Buddy Miller

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Buddy Miller (born September 6, 1952 in Fairborn, Ohio) is a country singer, songwriter, musician, recording artist and producer, currently living in Nashville, Tennessee. Miller is married to and has recorded with singer-songwriter Julie Miller.

Miller formed the Buddy Miller Band, which included singer-songwriter Shawn Colvin on vocals and guitar.

In addition to releasing several solo albums over the years, Miller has toured as lead guitarist and backing vocalist for Emmylou Harris's Spyboy band, Steve Earle on his El Corazon tour, Shawn Colvin, and Linda Ronstadt. He co-produced and performed on Jimmie Dale Gilmore's 2000 album Endless Night. He has also appeared on several albums by songwriter and singer Lucinda Williams.

In 2004, Miller toured with Emmylou Harris, Patty Griffin, Gillian Welch, and David Rawlings as the Sweet Harmony Traveling Revue.

At the 4th Annual Americana Music Association Honors & Awards, the Ryman Auditorium September 2005, Miller received the Album of the Year Award for Universal United House of Prayer, and the opening cut of that album, "Worry Too Much" (penned by Mark Heard, and originally released on his Second Hand album), won the Song of the Year Award.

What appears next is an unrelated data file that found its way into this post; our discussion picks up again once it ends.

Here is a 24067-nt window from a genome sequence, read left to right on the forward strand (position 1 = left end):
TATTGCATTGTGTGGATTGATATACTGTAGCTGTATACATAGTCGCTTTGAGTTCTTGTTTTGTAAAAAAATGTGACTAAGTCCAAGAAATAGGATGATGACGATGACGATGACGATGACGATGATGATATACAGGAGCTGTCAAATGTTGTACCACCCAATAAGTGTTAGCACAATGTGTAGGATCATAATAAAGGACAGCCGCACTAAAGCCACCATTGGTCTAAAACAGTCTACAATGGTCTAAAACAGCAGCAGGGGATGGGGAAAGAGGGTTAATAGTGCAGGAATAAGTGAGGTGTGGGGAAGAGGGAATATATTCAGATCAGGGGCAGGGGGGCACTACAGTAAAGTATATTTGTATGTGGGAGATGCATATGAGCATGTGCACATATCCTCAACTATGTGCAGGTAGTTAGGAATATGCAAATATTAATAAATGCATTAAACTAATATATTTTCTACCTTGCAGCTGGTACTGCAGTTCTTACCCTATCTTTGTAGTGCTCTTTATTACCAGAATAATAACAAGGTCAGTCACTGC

Buddy Miller has also produced albums for a number of artists. During 2006 Solomon Burke came over to Miller's house at Nashville to record his country album 'Nashville' on which Emmylou Harris, Patty Griffin, Gillian Welch and Dolly Parton appear as duet partners.

He has a signature acoustic guitar made by the Fender company, and frequently uses vintage Wandre electric guitars.

Buddy Miller toured as part of the band on Robert Plant and Alison Krauss's Raising Sand tour of the USA and Europe, and with Emmylou Harris, Patty Griffin and Shawn Colvin on the Three Girls and Their Buddy tour. While on tour, Miller suffered a heart attack in Baltimore on February 19, 2009 following his performance as part of the MammoJam Music Festival and underwent triple bypass surgery at Johns Hopkins Hospital on 20 February.[1]

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